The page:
(And for the record, turning off electric-mode in emacs is wildly difficult to actually do. One pitfall example: having "save state" turned on will override the profile file, leaving you wondering why the profile command from the online tutorial didn't work.)

You can't get used to it, you can't develop muscle memory or take your eyes off the screen because the minute you switch to something else (the browser, E-mail client, putty terminal, LibreOffice or anything else), muscle memory results in errors.

Lots of applications have these inconsistencies. Clicking in a text editor will place the cursor where the mouse is, while clicking on the address bar in the browser *selects* the line and places the cursor at the end. It takes 1 click to insert text normally, it takes 3 clicks to insert into the address bar. Muscles don't remember that.

People spend an inordinate amount of time fumbling the interface without actually thinking about it. Your "rich, user experience" isn't warranted and reduces efficiency.

Just give me a simple, direct interface.

Comment: Re:Mixed reaction (Score 4, Insightful) 317

by Okian Warrior (#49727083) Attached to: Battle To Regulate Ridesharing Moves Through States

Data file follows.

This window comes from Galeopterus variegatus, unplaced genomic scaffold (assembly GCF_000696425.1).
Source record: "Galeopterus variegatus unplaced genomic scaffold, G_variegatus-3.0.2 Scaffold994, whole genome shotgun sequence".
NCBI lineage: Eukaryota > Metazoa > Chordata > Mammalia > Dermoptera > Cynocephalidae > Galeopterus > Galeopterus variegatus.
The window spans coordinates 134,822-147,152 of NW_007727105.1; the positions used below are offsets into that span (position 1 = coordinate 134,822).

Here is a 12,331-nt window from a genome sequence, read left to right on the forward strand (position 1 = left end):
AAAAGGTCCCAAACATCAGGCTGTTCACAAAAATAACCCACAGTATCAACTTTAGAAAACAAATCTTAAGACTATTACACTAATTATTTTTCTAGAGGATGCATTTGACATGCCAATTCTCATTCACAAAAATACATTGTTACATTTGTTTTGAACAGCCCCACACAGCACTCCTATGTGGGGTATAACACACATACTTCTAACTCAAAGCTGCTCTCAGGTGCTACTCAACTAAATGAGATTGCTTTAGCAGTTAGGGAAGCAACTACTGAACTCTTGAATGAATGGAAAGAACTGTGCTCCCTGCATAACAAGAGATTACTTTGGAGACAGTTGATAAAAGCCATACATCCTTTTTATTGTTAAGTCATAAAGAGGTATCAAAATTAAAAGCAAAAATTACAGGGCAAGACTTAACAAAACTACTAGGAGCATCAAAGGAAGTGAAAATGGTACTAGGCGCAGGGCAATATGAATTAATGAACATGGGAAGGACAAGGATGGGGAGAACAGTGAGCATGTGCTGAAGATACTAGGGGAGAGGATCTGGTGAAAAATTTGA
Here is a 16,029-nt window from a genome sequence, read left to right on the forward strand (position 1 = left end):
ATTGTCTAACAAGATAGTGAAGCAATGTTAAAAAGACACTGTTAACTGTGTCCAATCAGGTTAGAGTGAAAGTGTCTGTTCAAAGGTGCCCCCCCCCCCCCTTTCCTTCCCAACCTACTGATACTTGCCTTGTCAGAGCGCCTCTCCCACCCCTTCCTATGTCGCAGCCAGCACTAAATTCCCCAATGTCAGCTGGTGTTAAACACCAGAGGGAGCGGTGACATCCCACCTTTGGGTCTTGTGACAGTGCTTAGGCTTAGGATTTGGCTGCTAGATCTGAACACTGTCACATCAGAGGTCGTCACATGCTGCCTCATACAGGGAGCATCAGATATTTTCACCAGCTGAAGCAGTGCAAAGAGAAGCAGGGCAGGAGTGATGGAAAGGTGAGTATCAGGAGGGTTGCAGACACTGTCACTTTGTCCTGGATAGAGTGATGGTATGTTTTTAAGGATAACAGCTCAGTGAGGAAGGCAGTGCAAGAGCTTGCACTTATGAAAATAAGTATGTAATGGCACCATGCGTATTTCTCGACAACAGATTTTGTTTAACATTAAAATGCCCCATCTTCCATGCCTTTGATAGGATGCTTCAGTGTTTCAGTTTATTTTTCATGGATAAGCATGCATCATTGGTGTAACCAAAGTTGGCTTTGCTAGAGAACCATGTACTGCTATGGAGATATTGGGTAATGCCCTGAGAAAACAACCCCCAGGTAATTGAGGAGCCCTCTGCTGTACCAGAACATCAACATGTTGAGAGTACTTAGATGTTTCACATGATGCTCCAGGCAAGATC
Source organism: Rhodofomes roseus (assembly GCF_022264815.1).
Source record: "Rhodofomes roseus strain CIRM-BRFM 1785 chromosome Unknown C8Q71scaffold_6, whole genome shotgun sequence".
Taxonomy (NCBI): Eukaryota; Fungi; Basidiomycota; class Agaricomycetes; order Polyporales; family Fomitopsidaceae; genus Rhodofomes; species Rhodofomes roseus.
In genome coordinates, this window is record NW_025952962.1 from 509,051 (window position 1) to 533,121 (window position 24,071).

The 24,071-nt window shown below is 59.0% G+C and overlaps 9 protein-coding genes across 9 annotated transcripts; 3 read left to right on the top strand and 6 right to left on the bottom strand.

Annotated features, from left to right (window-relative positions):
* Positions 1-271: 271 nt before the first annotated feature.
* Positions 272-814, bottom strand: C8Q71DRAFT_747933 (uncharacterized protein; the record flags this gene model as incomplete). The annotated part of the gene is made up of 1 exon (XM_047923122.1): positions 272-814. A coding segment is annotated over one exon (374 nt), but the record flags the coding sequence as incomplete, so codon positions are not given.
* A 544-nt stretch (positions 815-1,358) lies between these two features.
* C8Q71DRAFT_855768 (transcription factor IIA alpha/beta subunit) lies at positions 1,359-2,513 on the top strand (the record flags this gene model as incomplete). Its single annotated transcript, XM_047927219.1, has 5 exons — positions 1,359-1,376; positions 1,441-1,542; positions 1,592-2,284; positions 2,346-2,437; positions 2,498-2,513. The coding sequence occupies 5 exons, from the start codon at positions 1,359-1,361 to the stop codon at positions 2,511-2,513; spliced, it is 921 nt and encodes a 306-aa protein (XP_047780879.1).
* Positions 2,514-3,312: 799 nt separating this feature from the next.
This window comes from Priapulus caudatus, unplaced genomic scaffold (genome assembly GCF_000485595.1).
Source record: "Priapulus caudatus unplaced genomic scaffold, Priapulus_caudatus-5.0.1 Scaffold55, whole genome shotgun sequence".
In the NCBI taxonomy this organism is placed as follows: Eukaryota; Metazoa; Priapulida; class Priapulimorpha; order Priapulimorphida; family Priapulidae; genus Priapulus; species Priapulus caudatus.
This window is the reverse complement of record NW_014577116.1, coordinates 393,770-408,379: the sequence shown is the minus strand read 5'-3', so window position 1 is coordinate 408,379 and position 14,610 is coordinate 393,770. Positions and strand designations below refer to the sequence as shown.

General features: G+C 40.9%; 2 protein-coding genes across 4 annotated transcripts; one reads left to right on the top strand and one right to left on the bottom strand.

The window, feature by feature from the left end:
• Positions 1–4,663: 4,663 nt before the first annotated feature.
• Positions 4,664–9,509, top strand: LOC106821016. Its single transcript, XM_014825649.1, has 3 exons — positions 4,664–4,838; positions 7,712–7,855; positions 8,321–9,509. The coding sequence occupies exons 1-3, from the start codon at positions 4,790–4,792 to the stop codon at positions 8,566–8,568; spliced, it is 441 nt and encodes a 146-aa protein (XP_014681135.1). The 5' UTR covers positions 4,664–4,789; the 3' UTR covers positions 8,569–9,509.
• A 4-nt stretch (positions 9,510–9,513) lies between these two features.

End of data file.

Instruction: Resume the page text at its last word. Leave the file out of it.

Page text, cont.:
If an Uber driver has been taking stimulants to stay up and drive for 48 hours straight crashes into your car, or hits you trying to cross the street, would you take an interest then? Everyone else certainly does when you are injured so severely you can't work and have to draw disability for the rest of your life and we are paying for it. Things like that happened regularly in industries such as taxis and trucking, with overworked drivers causing fatal accidents. That is why regulations were enacted. They still happen, but they are less frequent and the drivers are severely punished when they do so.

I wish we could get away from the "we need regulations, because what if *this* happened!" model of legislation.

It's a simple appeal to emotion (fear, in this case), it's meant to turn off your rational thought processes and enlist you as a dumb follower.

A rational argument might analyze not only the possibility of this happening, but also its *likelyhood*.